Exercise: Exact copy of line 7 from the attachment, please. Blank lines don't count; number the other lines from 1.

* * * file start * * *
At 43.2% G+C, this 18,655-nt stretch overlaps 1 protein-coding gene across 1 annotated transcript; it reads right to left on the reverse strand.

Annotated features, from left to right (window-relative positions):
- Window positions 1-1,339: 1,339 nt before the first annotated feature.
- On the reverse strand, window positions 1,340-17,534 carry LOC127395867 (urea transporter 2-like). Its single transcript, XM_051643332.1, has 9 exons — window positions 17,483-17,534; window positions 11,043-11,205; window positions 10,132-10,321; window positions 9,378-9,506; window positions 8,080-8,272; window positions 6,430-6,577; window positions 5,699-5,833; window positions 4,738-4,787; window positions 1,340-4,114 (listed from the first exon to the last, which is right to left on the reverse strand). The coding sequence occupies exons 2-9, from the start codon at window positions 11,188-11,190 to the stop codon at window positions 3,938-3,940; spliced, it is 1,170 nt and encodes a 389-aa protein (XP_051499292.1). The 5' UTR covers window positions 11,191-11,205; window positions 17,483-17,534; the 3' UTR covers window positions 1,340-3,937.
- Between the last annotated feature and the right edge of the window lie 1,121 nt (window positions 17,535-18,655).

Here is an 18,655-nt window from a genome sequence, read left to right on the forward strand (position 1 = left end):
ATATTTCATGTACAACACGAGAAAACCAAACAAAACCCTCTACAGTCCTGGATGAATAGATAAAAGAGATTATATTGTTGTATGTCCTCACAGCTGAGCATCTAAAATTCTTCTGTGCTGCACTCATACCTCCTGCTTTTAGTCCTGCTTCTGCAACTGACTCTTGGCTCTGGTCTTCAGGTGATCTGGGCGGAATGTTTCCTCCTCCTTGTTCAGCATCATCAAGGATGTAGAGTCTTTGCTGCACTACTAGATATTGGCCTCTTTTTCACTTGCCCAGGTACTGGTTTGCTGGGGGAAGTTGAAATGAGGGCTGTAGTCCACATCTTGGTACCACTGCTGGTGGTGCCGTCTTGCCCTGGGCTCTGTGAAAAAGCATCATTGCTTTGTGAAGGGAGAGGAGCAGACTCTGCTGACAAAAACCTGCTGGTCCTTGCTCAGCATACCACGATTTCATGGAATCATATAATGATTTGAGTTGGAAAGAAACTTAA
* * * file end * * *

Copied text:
ATATTTCATGTACAACACGAGAAAACCAAACAAAACCCTCTACAGTCCTGGATGAATAGATAAAAGAGATTATATTGTTGTATGTCCTCACAGCTGAGCATCTAAAATTCTTCTGTGCTGCACTCATACCTCCTGCTTTTAGTCCTGCTTCTGCAACTGACTCTTGGCTCTGGTCTTCAGGTGATCTGGGCGGAATGTTTCCTCCTCCTTGTTCAGCATCATCAAGGATGTAGAGTCTTTGCTGCACTACTAGATATTGGCCTCTTTTTCACTTGCCCAGGTACTGGTTTGCTGGGGGAAGTTGAAATGAGGGCTGTAGTCCACATCTTGGTACCACTGCTGGTGGTGCCGTCTTGCCCTGGGCTCTGTGAAAAAGCATCATTGCTTTGTGAAGGGAGAGGAGCAGACTCTGCTGACAAAAACCTGCTGGTCCTTGCTCAGCATACCACGATTTCATGGAATCATATAATGATTTGAGTTGGAAAGAAACTTAA